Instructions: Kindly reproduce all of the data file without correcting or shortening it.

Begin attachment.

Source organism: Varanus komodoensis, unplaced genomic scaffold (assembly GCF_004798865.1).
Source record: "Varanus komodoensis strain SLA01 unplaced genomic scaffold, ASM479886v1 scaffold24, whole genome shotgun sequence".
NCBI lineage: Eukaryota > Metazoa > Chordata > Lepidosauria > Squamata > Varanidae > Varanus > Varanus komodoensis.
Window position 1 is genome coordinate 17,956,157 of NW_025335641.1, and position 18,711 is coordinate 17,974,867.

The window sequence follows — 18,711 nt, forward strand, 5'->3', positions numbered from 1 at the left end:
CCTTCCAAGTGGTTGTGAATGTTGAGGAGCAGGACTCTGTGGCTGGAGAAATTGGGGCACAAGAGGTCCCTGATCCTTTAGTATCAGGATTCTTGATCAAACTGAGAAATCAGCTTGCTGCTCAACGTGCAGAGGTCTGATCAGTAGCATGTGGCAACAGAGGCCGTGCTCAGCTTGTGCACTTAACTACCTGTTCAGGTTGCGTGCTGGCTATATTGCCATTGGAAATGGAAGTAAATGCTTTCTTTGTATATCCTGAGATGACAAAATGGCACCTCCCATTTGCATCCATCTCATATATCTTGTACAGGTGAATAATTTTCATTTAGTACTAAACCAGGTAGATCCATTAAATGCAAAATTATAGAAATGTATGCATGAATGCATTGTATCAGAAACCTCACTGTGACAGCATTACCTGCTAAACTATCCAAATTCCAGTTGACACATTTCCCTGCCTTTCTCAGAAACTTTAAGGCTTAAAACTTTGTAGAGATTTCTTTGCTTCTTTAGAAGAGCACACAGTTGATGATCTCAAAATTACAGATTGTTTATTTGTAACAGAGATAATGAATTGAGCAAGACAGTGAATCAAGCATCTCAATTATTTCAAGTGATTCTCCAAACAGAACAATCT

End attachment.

Source organism: Varanus komodoensis, unplaced genomic scaffold (assembly GCF_004798865.1).
Source record: "Varanus komodoensis strain SLA01 unplaced genomic scaffold, ASM479886v1 scaffold24, whole genome shotgun sequence".
NCBI lineage: Eukaryota > Metazoa > Chordata > Lepidosauria > Squamata > Varanidae > Varanus > Varanus komodoensis.
Window position 1 is genome coordinate 17,956,157 of NW_025335641.1, and position 18,711 is coordinate 17,974,867.

The window sequence follows — 18,711 nt, forward strand, 5'->3', positions numbered from 1 at the left end:
CCTTCCAAGTGGTTGTGAATGTTGAGGAGCAGGACTCTGTGGCTGGAGAAATTGGGGCACAAGAGGTCCCTGATCCTTTAGTATCAGGATTCTTGATCAAACTGAGAAATCAGCTTGCTGCTCAACGTGCAGAGGTCTGATCAGTAGCATGTGGCAACAGAGGCCGTGCTCAGCTTGTGCACTTAACTACCTGTTCAGGTTGCGTGCTGGCTATATTGCCATTGGAAATGGAAGTAAATGCTTTCTTTGTATATCCTGAGATGACAAAATGGCACCTCCCATTTGCATCCATCTCATATATCTTGTACAGGTGAATAATTTTCATTTAGTACTAAACCAGGTAGATCCATTAAATGCAAAATTATAGAAATGTATGCATGAATGCATTGTATCAGAAACCTCACTGTGACAGCATTACCTGCTAAACTATCCAAATTCCAGTTGACACATTTCCCTGCCTTTCTCAGAAACTTTAAGGCTTAAAACTTTGTAGAGATTTCTTTGCTTCTTTAGAAGAGCACACAGTTGATGATCTCAAAATTACAGATTGTTTATTTGTAACAGAGATAATGAATTGAGCAAGACAGTGAATCAAGCATCTCAATTATTTCAAGTGATTCTCCAAACAGAACAATCT